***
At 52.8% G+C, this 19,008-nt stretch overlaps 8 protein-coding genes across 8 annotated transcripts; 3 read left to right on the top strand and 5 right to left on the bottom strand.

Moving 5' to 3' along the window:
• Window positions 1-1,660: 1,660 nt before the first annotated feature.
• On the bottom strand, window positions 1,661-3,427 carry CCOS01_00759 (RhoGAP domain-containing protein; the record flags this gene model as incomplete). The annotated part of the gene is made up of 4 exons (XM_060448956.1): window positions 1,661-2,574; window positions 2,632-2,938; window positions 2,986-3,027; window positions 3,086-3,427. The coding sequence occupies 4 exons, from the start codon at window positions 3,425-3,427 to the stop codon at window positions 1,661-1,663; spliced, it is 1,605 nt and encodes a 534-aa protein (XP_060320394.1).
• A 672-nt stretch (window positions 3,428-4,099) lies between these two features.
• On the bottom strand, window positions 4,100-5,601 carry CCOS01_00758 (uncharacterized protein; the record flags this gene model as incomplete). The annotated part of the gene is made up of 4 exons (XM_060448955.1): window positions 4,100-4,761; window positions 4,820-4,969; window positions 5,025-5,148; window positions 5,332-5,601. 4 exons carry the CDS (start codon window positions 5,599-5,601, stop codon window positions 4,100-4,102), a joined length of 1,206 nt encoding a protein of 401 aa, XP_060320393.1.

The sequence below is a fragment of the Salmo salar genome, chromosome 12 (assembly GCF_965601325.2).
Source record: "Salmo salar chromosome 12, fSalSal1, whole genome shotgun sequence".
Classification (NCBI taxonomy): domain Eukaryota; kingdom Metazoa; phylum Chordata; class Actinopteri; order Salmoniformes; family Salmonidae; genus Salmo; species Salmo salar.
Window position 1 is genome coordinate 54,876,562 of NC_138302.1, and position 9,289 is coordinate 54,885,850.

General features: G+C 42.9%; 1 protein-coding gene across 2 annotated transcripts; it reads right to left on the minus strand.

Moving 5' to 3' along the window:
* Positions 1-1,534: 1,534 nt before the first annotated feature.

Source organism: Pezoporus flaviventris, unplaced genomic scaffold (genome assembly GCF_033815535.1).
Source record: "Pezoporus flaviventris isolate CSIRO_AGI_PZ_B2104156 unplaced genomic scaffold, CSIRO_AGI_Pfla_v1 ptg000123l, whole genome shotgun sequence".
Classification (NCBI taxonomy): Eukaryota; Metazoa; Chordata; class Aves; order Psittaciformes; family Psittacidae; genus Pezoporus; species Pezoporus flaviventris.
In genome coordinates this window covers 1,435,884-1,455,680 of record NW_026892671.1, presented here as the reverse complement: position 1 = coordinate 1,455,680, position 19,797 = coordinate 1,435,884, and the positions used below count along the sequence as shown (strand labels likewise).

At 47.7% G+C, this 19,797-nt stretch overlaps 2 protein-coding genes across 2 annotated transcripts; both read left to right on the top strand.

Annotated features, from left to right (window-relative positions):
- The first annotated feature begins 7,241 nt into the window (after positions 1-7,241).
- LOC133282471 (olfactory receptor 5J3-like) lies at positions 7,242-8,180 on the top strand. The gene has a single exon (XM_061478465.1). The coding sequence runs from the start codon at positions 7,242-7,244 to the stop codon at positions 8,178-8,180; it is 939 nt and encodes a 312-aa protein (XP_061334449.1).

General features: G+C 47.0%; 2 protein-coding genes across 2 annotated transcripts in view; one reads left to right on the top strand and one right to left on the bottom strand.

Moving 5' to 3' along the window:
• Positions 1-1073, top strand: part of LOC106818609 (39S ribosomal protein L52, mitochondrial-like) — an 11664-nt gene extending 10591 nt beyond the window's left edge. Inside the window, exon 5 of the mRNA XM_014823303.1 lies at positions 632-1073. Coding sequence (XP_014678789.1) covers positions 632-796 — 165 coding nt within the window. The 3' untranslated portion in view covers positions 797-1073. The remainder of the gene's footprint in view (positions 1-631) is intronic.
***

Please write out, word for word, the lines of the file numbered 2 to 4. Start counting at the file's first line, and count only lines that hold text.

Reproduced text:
Moving 5' to 3' along the window:
• Window positions 1-1,660: 1,660 nt before the first annotated feature.
• On the bottom strand, window positions 1,661-3,427 carry CCOS01_00759 (RhoGAP domain-containing protein; the record flags this gene model as incomplete). The annotated part of the gene is made up of 4 exons (XM_060448956.1): window positions 1,661-2,574; window positions 2,632-2,938; window positions 2,986-3,027; window positions 3,086-3,427. The coding sequence occupies 4 exons, from the start codon at window positions 3,425-3,427 to the stop codon at window positions 1,661-1,663; spliced, it is 1,605 nt and encodes a 534-aa protein (XP_060320394.1).